‘More people see Irish music live in venues than ever hear it on Irish radio’

It’s the old chestnut – why don’t we hear a wider range of Irish music on Irish radio? – and it seems to be getting worse

When you switch on a music station, has it become even more same-y: a narrow merry-go-round of songs, mostly big international stars, over and over?

An age-old complaint: in a tiny country with a strong music culture, of all hues, but dwarfed by English-speaking music cultures west and east, Irish radio stations don’t play enough music of our own making.

Steve Wall, respected, thoughtful member of The Stunning and The Walls, raised his head above the parapet on social media recently, and got a bit of reaction.

“Just looking at my last @IMROireland royalty statements I noticed I get virtually nothing from @Live95Limerick. The last payment from them was just €1.05. Now maybe they don’t like us, but The Stunning have a huge fan-base in Limerick, regularly selling out the Milk Market, Dolans & the Mungret music festival. But Live95 doesn’t seem to reflect or acknowledge this. Most Irish artists are finding the same thing. You do a gig in a particular town but local radio often doesn’t play your music.”


Many great stations do, he said, adding Live95 FM is part of the UK’s Wireless Group, along with several Irish stations including Cork’s 96FM, FM104, LMFM. “None of them appear in my royalty statements so our music must be the wrong fit . . . People want Irish music but commercial radio is letting them down because the playlists are often dictated by someone in the UK and Irish DJs have their hands tied.”

Many in Irish music are reluctant to speak out, but Wall says “I don’t give a flying f**k anymore about p*ssing people off. When the system is unjust there’s nothing to gain by not airing it. When they’re not playing your music anyway, what’s to lose? Irish radio needs a revolution & listeners & music promoters have to do their bit. If they don’t play more Irish, TURN THE DIAL to a station that does.”

Music lovers responded, decrying the “older hit parade crap cluttering the radio”, and stations “driven by advertising and jibber-jabber”, being “Sick of listening to same songs being played 5/6 times a day by diff shows”, how “I recently heard a Cher song from the 90s come on twice in 5 mins on separate stations”, and “tourists must find it v weird . . . famous for our music . . . bland US/UK pop on radio”.

Heavily playlisted

Accusations are that it’s hard for Irish bands and solo artists to get airplay unless they’re a big name or on a major label, and others don’t get a look-in, because Irish radio is heavily playlisted with international stars and nostalgia, and the best hope is a late-night play; that there’s a fear of anything outside a narrow music profile for fear listeners will turn the dial.

A radio insider backs this up, from the other side: “Commercial stations mostly play pop during the day, and many Irish bands don’t fit the genre. Radio supports acts well in pop genres, but there isn’t as much interest in trad, rock or indie music on radio any more.”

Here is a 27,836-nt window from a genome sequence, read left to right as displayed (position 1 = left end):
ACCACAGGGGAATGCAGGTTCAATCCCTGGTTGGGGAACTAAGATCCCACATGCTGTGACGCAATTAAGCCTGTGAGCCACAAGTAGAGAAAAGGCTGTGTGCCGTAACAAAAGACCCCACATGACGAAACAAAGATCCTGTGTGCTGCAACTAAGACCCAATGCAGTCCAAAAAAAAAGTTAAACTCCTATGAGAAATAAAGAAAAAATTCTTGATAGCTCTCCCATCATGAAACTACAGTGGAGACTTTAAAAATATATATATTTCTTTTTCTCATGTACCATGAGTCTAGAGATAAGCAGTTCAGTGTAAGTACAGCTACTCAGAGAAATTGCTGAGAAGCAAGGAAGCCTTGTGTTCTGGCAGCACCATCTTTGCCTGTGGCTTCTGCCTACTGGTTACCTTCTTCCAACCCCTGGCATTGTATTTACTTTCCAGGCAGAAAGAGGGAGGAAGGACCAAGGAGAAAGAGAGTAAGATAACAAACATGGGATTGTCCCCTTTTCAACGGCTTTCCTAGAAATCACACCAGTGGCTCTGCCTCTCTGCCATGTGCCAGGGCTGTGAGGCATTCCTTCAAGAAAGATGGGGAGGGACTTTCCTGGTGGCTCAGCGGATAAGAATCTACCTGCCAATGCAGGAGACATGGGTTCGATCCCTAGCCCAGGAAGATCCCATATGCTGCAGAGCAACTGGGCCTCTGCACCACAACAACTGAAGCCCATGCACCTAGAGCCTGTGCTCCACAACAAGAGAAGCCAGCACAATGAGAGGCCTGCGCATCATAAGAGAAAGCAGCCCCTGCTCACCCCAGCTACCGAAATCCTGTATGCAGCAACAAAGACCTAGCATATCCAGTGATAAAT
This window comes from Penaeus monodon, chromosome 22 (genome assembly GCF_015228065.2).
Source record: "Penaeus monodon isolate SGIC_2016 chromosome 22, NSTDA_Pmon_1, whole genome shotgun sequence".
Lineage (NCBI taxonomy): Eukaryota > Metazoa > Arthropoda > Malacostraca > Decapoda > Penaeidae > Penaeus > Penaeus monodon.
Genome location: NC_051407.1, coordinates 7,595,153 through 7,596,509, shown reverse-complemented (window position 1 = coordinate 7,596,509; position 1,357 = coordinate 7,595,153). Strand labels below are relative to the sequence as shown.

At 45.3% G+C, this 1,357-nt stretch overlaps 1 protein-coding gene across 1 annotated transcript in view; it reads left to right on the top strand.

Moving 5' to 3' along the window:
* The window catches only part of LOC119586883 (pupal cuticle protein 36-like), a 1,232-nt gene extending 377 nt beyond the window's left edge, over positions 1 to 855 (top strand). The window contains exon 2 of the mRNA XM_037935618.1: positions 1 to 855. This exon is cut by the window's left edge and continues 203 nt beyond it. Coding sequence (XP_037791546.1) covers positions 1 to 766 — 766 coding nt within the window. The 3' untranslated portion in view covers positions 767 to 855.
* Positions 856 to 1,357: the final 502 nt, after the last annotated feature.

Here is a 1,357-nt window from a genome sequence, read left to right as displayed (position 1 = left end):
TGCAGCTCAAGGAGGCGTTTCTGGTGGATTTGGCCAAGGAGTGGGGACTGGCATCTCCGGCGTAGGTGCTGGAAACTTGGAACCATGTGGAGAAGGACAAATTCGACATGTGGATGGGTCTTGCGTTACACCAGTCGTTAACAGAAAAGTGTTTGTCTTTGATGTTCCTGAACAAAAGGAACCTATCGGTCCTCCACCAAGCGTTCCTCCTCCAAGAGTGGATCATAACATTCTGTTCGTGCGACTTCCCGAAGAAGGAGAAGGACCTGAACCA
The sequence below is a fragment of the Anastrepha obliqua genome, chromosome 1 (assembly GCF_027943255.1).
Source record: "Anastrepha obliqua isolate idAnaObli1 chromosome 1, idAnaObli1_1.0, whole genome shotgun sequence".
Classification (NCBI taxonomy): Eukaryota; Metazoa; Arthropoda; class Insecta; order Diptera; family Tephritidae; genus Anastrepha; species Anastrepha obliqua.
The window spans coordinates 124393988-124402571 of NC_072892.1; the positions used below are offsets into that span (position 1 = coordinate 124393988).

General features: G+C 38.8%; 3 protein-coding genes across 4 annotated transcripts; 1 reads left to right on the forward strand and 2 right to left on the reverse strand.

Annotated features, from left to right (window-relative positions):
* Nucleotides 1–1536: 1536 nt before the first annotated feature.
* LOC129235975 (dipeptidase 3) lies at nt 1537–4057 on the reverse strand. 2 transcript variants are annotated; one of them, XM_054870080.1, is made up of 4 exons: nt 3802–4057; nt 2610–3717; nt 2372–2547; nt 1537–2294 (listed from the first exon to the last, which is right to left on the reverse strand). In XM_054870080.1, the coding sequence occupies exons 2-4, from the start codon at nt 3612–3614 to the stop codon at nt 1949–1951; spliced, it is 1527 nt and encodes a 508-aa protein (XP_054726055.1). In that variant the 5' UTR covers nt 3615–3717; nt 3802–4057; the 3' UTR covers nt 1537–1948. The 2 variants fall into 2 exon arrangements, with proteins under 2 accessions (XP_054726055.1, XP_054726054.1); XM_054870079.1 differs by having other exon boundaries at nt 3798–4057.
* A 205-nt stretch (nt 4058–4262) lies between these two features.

Longtime music professional Sinead Troy says some stations don’t even listen to new independent releases sent in; she gauges this tracking Yangaroo, which she set up to co-ordinate music distribution. “It feels like a tough time, and it also feels like most don’t care.”

While no one claims a divine right to be played, there’s a perception of resistance. Wall says: “It’s such a battle just to get your song played if you’ve a new release or tour. There’s nearly a condescension towards Irish music. Radio is playing lip service to Irish artists. It’s getting worse.”

Has it got worse? Just tune into any radio station, says Troy, who works across labels, management and activism. Wall posted a January 2021 Irish airplay chart, saying “the major labels (Universal, Warner, Sony) represent 95.5 per cent of it. Independent releases represent just 4.5 per cent.”

Not so says Brian Adams. He has a valuable perspective, after years as head of music in TodayFM, but stresses he’s not speaking on radio’s behalf. “It’s encouraging,” he comments, scanning one week’s airplay chart. “Most stations, national and countrywide, are hitting around 20 per cent Irish music and some well over that. There’s a good smattering of new Irish artists within the top-20s, from Cian Ducrot, Lea Heart, Lavengro and Chasing Abbey (Today FM) to Aimee, Wild Youth, Welshy and Gavin James (2fm) and Moncrieff, Robert Grace, (Red Fm) as well as the big names like Dermot Kennedy, Niall Horan. It shows there’s a path to radioplay for new Irish acts and songs when the style and quality is there.”

Sound the same

But an experienced music publicist points out that while RTÉ Radio 1 supports Irish music, over the past year very few Irish acts are in the top 50s plays on stations such as 2fm, Today Fm, FM104, and they’re mostly on major labels. “The change has been creeping in over the last few years, but with commercial stations now playlisted 7am-7pm it has changed the face of Irish radio. Long gone are the days where Tony Fenton, Ian Dempsey, Fergal D’Arcy would get excited about tracks and champion them, then other DJs in the station would be swayed and they might get playlisted, which meant you could possibly chart the artists or at least create some excitement. Now you channel surf and a lot of stations sound exactly the same. They’re losing their own identity, which is what presenters brought to the table with their own music choices. Not only are they not supporting Irish music, they’re killing their own medium.”